Andy - Carolyn then went on to explain that her mom had had a difficult life, suffering abuse from her husband, and had had 2 of her 4 children abducted from her by him before she was born – this explains why Edie was very protective of Carolyn.

Carolyn continued;“ I have had my ups and downs, but, I’m a very positive person, and can adjust and make positives from negatives…even if I have to be a Diva at times, which is not my natural personality…but sometimes, in certain situations, it has to be done – even though it’s not me!, and I  have had to surround myself with like-minded positive people. Being close to my mom, my school was right across the road from where I lived.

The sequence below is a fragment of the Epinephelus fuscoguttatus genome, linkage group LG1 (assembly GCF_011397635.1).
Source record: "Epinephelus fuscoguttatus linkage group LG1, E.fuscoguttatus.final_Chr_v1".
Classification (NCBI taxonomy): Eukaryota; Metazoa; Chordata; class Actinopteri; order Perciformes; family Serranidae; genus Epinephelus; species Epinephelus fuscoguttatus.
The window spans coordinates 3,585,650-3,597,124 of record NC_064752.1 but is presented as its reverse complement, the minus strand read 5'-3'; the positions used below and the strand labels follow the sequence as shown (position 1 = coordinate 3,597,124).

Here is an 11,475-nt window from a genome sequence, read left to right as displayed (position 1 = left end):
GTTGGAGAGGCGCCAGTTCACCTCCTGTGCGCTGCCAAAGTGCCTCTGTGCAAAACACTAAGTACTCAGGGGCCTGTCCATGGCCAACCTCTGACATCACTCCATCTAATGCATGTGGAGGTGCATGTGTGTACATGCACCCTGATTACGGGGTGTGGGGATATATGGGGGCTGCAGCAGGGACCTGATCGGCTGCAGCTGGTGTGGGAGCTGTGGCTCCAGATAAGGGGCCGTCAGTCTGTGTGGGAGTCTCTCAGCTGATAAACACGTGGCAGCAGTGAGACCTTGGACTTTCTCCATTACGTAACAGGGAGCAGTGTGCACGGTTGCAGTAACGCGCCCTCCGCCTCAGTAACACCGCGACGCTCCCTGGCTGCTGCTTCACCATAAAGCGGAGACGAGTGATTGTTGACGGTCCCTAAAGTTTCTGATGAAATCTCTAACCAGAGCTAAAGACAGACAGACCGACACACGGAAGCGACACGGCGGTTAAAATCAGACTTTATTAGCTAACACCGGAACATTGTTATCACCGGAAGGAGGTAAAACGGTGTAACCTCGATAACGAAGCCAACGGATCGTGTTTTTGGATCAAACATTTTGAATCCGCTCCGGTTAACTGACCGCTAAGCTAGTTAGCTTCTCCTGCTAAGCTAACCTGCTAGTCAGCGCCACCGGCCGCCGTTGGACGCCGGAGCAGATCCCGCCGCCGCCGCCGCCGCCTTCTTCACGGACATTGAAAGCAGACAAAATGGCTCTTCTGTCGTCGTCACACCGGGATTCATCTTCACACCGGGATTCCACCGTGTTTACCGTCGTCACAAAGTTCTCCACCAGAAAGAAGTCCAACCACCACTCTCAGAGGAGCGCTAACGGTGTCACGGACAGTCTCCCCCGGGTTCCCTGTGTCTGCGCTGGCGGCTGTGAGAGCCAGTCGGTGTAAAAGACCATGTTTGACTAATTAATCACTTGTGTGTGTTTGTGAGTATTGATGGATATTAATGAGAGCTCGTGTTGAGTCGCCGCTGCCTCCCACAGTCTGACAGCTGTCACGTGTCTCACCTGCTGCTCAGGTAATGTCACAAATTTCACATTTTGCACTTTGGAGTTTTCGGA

Now, I’m going to take you back to when I was about 12 years old…..

So, my mom was really strict on me. I couldn’t go to places without letting mom know, in fact I had to ask “may I go?”…anyway, I really loved to sing, and I would sing and tap along with my fingers on the windowsill at home….she would never tell me to stop, but she would tell me, I had to tone it down a bit!”

 

Where did you learn to sing Carolyn?

 

I came out of my mother’s womb singing!!

I sang in the youth choir and I banged on the piano a bit, and believe it or not by the age of 12 I was in charge of the youth choir!